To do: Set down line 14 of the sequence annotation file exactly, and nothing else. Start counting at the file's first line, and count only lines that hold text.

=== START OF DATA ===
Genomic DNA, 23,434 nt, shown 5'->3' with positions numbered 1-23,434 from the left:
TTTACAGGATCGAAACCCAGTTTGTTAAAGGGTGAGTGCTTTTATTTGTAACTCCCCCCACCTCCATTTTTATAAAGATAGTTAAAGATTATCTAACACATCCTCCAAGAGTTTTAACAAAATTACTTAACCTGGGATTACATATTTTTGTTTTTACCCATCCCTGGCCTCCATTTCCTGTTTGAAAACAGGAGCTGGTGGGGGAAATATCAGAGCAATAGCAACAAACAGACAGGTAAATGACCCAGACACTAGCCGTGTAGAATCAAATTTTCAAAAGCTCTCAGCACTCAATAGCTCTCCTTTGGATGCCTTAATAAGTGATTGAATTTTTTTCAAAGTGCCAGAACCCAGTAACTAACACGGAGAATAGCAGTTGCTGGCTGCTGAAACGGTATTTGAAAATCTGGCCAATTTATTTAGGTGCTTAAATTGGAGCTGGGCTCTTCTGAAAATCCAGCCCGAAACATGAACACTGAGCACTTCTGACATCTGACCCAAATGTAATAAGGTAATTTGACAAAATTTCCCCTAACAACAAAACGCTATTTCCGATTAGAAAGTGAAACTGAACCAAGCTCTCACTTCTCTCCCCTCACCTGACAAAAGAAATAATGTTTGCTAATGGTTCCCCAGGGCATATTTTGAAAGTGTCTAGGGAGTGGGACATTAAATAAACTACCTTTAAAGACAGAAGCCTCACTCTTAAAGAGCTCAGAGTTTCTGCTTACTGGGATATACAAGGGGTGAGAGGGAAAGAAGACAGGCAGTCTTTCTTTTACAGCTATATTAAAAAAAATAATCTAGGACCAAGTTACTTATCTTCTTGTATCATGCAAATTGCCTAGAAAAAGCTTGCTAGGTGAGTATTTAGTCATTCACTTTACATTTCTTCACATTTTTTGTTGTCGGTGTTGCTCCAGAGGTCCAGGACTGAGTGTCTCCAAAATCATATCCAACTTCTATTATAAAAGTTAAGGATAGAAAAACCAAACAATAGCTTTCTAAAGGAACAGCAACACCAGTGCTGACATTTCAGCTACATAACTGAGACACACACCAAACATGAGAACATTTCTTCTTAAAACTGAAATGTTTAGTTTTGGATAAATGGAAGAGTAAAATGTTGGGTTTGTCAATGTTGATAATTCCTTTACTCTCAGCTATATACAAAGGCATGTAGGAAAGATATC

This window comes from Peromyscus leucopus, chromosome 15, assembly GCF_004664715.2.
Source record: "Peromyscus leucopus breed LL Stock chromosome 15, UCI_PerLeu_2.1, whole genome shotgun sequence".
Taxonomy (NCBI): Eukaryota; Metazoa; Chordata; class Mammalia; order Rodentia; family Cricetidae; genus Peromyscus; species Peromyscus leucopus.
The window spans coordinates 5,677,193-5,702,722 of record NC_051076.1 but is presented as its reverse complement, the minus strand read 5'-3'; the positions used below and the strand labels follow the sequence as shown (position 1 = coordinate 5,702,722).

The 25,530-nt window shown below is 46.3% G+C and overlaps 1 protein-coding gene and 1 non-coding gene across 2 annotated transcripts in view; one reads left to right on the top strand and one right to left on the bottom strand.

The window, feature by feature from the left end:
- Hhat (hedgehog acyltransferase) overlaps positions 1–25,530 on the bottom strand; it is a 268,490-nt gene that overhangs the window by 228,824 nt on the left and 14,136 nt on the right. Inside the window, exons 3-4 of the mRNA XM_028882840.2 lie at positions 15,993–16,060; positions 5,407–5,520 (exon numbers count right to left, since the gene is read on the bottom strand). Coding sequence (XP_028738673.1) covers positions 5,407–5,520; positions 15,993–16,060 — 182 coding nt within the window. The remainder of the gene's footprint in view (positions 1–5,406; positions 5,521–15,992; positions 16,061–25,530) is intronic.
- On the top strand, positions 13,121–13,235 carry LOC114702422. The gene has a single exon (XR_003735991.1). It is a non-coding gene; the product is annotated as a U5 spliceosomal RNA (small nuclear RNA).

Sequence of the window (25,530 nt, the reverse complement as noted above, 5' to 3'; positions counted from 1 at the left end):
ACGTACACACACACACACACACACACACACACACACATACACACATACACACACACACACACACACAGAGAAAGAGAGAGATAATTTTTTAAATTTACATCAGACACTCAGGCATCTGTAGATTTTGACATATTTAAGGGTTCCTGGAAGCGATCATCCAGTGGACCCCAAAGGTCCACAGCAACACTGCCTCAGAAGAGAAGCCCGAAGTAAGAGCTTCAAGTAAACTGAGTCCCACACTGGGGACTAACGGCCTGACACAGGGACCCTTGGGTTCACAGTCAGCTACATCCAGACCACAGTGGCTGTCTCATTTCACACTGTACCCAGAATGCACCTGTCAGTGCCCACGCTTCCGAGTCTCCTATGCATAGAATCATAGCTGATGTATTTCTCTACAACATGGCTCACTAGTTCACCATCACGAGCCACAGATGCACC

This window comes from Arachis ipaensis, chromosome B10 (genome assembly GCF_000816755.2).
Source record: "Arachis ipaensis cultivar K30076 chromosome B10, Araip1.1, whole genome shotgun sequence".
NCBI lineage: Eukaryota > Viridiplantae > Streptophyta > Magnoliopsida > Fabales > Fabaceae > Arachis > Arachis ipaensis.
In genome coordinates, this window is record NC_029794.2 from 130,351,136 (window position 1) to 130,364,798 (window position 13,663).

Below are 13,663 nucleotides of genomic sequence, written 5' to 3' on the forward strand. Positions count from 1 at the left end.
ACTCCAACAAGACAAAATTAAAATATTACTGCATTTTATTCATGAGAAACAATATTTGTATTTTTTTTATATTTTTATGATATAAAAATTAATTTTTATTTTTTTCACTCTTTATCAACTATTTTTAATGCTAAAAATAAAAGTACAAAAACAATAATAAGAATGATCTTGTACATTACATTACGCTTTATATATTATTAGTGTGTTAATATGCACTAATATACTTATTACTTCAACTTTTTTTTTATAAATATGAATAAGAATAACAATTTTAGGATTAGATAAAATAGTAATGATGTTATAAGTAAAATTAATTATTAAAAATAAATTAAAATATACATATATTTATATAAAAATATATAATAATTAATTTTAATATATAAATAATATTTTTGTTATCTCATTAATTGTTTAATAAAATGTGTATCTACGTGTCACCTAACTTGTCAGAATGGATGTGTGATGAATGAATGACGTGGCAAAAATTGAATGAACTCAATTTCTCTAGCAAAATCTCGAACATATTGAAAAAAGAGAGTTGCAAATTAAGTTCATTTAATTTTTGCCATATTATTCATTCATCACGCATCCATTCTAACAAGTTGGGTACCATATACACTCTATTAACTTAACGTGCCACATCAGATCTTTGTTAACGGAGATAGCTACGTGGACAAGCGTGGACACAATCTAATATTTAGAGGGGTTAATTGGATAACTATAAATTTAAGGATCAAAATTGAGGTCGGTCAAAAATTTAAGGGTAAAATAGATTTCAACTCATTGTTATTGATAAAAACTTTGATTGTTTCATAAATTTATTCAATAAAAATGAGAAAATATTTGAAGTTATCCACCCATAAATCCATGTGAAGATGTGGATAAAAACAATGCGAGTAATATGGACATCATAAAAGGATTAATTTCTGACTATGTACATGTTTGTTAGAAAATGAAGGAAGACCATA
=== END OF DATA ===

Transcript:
Source record: "Arachis ipaensis cultivar K30076 chromosome B10, Araip1.1, whole genome shotgun sequence".